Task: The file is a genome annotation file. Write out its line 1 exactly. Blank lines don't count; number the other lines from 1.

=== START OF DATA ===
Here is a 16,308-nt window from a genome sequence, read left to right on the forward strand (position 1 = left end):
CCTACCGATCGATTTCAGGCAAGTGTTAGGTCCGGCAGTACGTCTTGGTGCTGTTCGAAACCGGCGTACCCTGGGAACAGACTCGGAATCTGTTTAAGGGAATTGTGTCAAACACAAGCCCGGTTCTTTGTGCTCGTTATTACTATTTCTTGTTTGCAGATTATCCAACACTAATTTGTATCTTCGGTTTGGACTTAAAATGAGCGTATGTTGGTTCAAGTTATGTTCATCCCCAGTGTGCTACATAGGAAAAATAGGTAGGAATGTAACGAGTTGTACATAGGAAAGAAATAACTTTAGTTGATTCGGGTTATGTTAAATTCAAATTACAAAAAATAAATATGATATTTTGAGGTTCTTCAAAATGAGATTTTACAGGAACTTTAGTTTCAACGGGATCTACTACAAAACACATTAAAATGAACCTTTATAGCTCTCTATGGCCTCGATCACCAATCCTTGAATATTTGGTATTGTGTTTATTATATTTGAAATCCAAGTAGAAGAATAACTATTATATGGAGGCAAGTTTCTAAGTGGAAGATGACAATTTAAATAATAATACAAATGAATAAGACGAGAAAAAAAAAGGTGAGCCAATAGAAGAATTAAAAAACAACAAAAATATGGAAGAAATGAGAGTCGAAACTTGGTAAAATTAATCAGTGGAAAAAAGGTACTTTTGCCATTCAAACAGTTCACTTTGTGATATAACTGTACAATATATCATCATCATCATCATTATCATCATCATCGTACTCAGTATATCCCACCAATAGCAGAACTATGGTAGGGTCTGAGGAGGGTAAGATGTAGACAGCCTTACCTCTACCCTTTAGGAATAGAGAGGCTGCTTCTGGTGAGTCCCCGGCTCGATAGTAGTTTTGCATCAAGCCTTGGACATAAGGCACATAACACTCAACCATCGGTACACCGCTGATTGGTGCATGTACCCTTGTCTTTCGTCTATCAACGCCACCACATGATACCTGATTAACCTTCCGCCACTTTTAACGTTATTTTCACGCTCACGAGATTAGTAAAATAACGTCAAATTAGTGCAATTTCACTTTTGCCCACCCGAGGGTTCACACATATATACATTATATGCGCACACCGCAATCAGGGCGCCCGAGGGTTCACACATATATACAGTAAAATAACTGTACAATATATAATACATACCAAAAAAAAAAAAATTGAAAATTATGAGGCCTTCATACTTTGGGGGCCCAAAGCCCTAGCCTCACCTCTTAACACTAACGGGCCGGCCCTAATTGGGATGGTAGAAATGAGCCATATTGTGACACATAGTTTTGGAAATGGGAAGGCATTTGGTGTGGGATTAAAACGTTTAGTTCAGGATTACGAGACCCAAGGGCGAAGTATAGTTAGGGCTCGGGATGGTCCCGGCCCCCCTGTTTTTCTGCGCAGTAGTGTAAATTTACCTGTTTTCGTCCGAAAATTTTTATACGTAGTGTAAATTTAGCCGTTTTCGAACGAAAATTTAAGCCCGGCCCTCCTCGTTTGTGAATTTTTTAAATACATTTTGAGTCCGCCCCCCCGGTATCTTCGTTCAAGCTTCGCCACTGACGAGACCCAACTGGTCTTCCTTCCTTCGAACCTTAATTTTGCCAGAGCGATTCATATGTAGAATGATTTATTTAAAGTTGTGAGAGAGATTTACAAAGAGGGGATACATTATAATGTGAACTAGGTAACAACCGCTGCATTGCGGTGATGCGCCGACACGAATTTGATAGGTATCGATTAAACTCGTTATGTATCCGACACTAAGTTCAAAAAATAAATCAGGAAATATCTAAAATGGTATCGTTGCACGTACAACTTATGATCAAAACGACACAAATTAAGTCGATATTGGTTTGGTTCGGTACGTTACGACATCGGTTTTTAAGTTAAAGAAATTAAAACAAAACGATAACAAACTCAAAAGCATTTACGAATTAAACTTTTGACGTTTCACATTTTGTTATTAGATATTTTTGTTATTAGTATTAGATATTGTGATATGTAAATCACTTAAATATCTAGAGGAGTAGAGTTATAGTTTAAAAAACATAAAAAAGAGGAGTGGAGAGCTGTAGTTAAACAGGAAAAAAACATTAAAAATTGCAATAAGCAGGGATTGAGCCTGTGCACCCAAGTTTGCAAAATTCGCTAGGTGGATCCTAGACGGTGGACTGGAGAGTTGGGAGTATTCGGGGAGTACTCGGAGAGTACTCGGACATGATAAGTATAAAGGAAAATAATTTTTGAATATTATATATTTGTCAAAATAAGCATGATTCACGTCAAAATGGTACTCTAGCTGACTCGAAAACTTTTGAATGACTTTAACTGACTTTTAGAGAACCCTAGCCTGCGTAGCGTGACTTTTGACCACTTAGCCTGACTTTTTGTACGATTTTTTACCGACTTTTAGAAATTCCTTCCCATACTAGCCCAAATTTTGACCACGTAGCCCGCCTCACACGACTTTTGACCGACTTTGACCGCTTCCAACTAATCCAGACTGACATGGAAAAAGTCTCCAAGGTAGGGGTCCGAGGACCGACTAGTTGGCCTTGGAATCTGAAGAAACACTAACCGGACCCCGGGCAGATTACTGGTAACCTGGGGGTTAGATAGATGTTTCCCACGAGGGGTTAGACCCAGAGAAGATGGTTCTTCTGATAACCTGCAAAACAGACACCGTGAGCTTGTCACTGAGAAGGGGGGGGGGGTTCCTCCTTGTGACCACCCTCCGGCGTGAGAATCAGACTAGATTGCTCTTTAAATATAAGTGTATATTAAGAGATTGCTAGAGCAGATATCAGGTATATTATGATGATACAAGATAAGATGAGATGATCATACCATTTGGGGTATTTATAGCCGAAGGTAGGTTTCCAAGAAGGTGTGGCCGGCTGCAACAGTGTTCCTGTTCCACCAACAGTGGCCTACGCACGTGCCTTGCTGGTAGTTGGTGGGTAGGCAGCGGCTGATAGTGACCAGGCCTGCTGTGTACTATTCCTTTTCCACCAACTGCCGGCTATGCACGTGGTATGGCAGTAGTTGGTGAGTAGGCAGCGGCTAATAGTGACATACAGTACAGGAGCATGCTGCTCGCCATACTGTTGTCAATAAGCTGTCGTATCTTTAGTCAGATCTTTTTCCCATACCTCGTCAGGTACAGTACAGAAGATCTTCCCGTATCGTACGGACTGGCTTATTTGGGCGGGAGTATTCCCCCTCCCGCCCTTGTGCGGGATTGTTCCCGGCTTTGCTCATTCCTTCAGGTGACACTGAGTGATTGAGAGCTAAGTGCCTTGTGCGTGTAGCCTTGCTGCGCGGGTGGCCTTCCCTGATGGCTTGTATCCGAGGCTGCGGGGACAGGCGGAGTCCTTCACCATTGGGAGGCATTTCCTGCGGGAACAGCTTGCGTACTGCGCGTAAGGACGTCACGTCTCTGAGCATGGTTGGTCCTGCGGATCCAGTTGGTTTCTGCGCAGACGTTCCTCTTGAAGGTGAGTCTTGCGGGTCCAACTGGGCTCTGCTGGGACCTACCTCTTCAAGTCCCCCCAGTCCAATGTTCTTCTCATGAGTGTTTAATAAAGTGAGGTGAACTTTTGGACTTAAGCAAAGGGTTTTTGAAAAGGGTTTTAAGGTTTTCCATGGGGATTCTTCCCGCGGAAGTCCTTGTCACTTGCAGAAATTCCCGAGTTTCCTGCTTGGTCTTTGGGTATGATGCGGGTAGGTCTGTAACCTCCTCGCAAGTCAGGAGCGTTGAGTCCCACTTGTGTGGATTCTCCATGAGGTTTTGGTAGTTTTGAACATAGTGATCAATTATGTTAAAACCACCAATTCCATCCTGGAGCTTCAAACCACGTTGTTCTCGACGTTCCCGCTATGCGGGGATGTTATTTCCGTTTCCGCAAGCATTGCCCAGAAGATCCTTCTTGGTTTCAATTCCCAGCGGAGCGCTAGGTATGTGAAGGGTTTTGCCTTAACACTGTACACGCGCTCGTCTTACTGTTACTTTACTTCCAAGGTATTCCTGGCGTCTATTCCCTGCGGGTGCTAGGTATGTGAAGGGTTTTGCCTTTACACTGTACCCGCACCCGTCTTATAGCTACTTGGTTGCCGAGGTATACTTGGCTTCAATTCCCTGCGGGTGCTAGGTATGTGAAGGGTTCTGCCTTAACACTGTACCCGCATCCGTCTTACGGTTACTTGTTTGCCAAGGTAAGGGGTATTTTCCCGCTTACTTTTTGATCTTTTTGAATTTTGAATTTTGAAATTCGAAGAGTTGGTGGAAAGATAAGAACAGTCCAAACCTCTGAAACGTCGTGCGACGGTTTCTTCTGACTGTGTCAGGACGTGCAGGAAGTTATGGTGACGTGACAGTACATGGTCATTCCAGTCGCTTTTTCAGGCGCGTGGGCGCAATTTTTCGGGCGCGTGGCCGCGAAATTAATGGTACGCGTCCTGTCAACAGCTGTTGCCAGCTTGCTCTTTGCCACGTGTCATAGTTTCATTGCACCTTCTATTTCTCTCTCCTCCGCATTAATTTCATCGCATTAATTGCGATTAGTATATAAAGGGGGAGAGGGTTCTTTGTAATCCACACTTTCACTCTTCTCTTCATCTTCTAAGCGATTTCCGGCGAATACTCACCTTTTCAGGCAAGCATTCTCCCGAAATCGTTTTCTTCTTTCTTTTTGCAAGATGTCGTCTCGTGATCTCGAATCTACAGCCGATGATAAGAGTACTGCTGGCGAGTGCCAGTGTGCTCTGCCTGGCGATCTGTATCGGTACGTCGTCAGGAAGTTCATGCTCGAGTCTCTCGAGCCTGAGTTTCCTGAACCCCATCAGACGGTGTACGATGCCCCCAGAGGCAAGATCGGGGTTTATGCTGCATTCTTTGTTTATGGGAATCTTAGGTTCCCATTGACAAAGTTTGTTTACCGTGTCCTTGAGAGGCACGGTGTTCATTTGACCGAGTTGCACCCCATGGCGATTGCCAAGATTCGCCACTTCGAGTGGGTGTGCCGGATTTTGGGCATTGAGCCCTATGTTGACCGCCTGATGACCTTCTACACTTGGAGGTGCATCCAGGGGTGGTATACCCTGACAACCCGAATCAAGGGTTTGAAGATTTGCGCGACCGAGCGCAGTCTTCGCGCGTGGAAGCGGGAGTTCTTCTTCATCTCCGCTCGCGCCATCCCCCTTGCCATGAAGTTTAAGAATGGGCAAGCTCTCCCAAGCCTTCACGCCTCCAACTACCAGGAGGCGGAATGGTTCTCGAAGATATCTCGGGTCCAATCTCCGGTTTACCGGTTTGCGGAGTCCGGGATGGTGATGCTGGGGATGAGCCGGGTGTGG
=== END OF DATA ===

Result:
Here is a 16,308-nt window from a genome sequence, read left to right on the forward strand (position 1 = left end):